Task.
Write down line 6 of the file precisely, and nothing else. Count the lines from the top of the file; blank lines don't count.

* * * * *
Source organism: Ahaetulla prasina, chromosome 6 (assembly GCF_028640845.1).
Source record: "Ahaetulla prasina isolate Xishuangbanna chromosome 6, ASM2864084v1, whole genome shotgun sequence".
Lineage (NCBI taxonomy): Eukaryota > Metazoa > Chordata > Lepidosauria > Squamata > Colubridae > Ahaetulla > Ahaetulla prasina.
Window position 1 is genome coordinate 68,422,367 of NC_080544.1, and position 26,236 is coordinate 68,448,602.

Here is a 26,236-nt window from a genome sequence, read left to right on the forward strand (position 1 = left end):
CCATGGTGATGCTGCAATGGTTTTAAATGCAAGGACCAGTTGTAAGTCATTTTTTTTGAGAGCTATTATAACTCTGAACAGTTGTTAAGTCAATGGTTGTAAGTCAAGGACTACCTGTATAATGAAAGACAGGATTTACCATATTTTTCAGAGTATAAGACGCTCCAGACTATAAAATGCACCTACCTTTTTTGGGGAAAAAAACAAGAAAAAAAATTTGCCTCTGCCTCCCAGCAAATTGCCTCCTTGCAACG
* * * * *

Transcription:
CCATGGTGATGCTGCAATGGTTTTAAATGCAAGGACCAGTTGTAAGTCATTTTTTTTGAGAGCTATTATAACTCTGAACAGTTGTTAAGTCAATGGTTGTAAGTCAAGGACTACCTGTATAATGAAAGACAGGATTTACCATATTTTTCAGAGTATAAGACGCTCCAGACTATAAAATGCACCTACCTTTTTTGGGGAAAAAAACAAGAAAAAAAATTTGCCTCTGCCTCCCAGCAAATTGCCTCCTTGCAACG